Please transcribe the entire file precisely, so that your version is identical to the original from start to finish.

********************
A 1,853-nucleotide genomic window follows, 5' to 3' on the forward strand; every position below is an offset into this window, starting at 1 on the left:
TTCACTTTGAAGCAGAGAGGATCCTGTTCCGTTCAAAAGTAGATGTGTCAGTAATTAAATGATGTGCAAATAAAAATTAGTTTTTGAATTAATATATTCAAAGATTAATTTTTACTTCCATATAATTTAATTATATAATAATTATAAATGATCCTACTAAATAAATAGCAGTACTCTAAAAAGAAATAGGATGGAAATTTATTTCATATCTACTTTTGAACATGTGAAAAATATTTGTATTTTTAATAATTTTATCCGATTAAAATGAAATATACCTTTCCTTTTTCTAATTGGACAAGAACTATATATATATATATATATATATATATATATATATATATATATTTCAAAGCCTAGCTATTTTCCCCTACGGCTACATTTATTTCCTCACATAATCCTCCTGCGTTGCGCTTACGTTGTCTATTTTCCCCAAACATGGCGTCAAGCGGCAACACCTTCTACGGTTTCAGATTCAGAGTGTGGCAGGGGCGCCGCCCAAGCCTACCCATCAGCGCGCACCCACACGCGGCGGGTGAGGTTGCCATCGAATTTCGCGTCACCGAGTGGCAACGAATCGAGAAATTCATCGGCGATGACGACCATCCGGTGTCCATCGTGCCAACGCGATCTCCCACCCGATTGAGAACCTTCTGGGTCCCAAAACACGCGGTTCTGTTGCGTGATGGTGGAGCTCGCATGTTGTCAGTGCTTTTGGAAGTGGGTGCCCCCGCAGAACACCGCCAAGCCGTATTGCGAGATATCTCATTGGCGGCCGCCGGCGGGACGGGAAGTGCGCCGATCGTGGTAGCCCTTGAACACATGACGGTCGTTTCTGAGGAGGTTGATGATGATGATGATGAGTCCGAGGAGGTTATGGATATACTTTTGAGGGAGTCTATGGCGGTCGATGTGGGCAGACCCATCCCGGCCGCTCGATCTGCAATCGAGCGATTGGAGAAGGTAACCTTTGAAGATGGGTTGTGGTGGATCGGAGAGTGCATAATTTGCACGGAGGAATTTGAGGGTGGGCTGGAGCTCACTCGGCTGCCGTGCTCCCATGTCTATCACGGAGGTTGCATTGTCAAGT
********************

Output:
A 1,853-nucleotide genomic window follows, 5' to 3' on the forward strand; every position below is an offset into this window, starting at 1 on the left:
TTCACTTTGAAGCAGAGAGGATCCTGTTCCGTTCAAAAGTAGATGTGTCAGTAATTAAATGATGTGCAAATAAAAATTAGTTTTTGAATTAATATATTCAAAGATTAATTTTTACTTCCATATAATTTAATTATATAATAATTATAAATGATCCTACTAAATAAATAGCAGTACTCTAAAAAGAAATAGGATGGAAATTTATTTCATATCTACTTTTGAACATGTGAAAAATATTTGTATTTTTAATAATTTTATCCGATTAAAATGAAATATACCTTTCCTTTTTCTAATTGGACAAGAACTATATATATATATATATATATATATATATATATATATATATATTTCAAAGCCTAGCTATTTTCCCCTACGGCTACATTTATTTCCTCACATAATCCTCCTGCGTTGCGCTTACGTTGTCTATTTTCCCCAAACATGGCGTCAAGCGGCAACACCTTCTACGGTTTCAGATTCAGAGTGTGGCAGGGGCGCCGCCCAAGCCTACCCATCAGCGCGCACCCACACGCGGCGGGTGAGGTTGCCATCGAATTTCGCGTCACCGAGTGGCAACGAATCGAGAAATTCATCGGCGATGACGACCATCCGGTGTCCATCGTGCCAACGCGATCTCCCACCCGATTGAGAACCTTCTGGGTCCCAAAACACGCGGTTCTGTTGCGTGATGGTGGAGCTCGCATGTTGTCAGTGCTTTTGGAAGTGGGTGCCCCCGCAGAACACCGCCAAGCCGTATTGCGAGATATCTCATTGGCGGCCGCCGGCGGGACGGGAAGTGCGCCGATCGTGGTAGCCCTTGAACACATGACGGTCGTTTCTGAGGAGGTTGATGATGATGATGATGAGTCCGAGGAGGTTATGGATATACTTTTGAGGGAGTCTATGGCGGTCGATGTGGGCAGACCCATCCCGGCCGCTCGATCTGCAATCGAGCGATTGGAGAAGGTAACCTTTGAAGATGGGTTGTGGTGGATCGGAGAGTGCATAATTTGCACGGAGGAATTTGAGGGTGGGCTGGAGCTCACTCGGCTGCCGTGCTCCCATGTCTATCACGGAGGTTGCATTGTCAAGT